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Thursday December 9th, 2021

Sri Lanka ex-sports minister “not satisfied” with 2011 Cricket World Cup fixing probe

2011 cricket captain Kumar Sangakkara was among those questioned – Image credit: NAPARAZZI/Flickr

ECONOMYNEXT – A local police probe into allegations of match fixing at the 2011 Cricket World Cup final between Sri Lanka and India has not been satisfactory because key officials were not investigated, former Sri Laanka Sport Minister Mahindananda Aluthgamage told parliament on Tuesday (05).

“I am not satisfied with the investigation,” Aluthgamage said when opposition members asked if the former sports minister (and current minister of agriculture) would be penalised for levelling false allegations against cricket icons of Sri Lanka and tarnishing their image internationally.

“This is because the investigation never recorded statements from the then Sri Lanka Cricket (SLC) chairman, secretary, or the team manager.”

Ahead of last year’s parliamentary election when Sri Lanka was grappling with the first wave of the COVID-19 epidemic, Aluthgamage charged that “certain parties” had “sold” the World Cup final and the 2011 World Cup to India. His controversial statement demanding a probe into the allegation got international media attention.

Sri Lanka’s Sports Ministry launched an investigation and Altughamage was among those who police detectives recorded statements from. Later a police Special Investigation Unit (SIU) quizzed 2011 Sri Lanka cricket captain Kumar Sangakkara for nine hours along with his vice-captain Mahela Jayawardena, opening batsman Upul Tharanga, and chief selector Aravinda de Silva.

The probe drew strong public criticism due to questioning of players and many cricket fans started to criticize President Gotabaya Rajapaksa’s government.

The police within four days called off the investigations, citing a lack of evidence.

The International Cricket Council (ICC) later said there was no reason to doubt the integrity of the 2011 World Cup final in which India defeated Sri Lanka by six wickets. It categorically denied Aluthgamage’s claim, which he had formally submitted in writing to the ICC detailing his suspicions.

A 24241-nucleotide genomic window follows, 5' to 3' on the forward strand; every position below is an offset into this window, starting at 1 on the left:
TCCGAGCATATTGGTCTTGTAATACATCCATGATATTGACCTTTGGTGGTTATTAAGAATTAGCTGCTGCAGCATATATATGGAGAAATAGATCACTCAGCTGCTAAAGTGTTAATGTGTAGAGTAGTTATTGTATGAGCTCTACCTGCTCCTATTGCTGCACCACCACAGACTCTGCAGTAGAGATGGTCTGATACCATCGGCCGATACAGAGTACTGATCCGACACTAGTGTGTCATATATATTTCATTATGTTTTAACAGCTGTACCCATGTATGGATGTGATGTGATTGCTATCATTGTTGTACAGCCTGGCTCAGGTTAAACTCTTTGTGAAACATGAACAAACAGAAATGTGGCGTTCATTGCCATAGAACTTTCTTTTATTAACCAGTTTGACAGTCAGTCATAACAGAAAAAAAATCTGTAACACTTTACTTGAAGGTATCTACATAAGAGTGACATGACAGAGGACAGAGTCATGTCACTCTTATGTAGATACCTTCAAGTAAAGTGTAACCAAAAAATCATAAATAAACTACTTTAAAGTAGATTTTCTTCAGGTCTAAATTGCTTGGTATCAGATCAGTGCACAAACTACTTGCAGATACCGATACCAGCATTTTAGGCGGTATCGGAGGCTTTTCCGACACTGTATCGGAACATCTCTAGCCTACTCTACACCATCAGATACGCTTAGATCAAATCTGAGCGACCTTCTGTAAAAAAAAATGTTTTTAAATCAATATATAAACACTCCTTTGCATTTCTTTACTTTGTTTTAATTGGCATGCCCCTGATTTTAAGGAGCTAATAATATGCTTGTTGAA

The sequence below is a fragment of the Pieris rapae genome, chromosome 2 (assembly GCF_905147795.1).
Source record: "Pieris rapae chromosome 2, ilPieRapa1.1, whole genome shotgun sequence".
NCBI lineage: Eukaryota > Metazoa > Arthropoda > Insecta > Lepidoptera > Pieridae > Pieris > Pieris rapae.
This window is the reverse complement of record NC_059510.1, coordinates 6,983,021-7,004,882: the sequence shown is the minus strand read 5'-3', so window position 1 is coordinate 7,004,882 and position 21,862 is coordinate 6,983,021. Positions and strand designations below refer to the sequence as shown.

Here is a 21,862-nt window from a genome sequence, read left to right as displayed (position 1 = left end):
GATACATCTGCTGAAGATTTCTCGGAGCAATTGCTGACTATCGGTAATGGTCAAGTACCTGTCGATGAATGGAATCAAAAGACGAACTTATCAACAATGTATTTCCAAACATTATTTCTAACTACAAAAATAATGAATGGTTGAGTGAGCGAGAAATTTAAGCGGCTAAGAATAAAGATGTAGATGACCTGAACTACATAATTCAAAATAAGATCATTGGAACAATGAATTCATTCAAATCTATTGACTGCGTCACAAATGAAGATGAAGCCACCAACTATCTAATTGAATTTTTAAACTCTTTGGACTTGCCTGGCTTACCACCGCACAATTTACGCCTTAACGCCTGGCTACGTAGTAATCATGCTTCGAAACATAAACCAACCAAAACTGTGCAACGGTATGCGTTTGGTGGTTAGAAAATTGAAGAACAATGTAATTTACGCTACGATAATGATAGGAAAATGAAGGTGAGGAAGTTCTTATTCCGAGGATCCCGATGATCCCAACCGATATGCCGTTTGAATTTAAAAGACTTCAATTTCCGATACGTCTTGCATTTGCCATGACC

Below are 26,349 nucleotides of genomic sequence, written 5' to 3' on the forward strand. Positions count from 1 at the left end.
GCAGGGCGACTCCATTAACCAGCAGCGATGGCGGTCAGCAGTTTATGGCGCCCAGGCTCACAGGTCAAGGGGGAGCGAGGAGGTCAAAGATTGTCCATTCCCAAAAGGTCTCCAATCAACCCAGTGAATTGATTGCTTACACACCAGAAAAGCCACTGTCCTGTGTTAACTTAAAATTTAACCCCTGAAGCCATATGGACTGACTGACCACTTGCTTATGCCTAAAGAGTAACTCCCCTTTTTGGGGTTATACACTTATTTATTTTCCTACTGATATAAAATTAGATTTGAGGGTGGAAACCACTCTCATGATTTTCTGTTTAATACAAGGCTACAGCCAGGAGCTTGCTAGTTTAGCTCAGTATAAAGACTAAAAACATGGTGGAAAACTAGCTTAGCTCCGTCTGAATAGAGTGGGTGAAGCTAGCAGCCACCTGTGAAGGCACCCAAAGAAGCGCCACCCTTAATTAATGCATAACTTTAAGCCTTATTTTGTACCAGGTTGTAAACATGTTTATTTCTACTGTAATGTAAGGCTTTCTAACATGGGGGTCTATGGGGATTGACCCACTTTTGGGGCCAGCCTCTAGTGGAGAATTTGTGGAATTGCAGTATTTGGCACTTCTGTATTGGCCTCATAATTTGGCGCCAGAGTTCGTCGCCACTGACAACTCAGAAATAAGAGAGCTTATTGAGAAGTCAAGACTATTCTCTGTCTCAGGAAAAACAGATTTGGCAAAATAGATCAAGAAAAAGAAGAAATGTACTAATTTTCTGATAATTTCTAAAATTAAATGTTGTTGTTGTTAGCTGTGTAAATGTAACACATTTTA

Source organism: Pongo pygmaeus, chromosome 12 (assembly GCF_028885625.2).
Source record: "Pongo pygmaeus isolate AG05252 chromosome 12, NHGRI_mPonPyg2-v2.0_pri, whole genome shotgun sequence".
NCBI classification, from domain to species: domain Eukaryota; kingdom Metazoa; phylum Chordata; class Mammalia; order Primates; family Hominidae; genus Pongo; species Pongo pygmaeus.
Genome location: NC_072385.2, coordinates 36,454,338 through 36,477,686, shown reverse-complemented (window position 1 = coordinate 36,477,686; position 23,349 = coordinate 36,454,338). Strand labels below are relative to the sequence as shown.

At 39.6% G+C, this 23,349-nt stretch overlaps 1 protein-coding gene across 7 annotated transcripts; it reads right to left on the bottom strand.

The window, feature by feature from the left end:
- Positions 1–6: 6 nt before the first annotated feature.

Senior cricketers saw Aluthgamage’s move as a publicity stunt ahead of the parliamentary elections. He polled the second highest preferential votes in the Kandy district and was later appointed Minister of Agriculture by President Rajapaksa.

Aluthgamage, however, now says the investigation was misled.

“I said no player was involved in this. Players were brought into the investigation as misdirection,” he told parliament.

“I told the Criminal Investigation Department (CID) to record statements from the then Sri Lanka Cricket team manager Suraj Dandeniya, Secretary Nishantha Ranatunga, and Chairman D S De Silva. But no statement was recorded from any of them.

“But statements were recorded from players and submitted to the [Attorney General’s Department] and it was said that there was nothing to proceed with. So I am not satisfied.”

Current Sport Minister Namal Rajapaksa, responding to the opposition question, said penalising those who make such allegations would discourage people expressing their reasonable suspicions. (Colombo/Oct05/2021)


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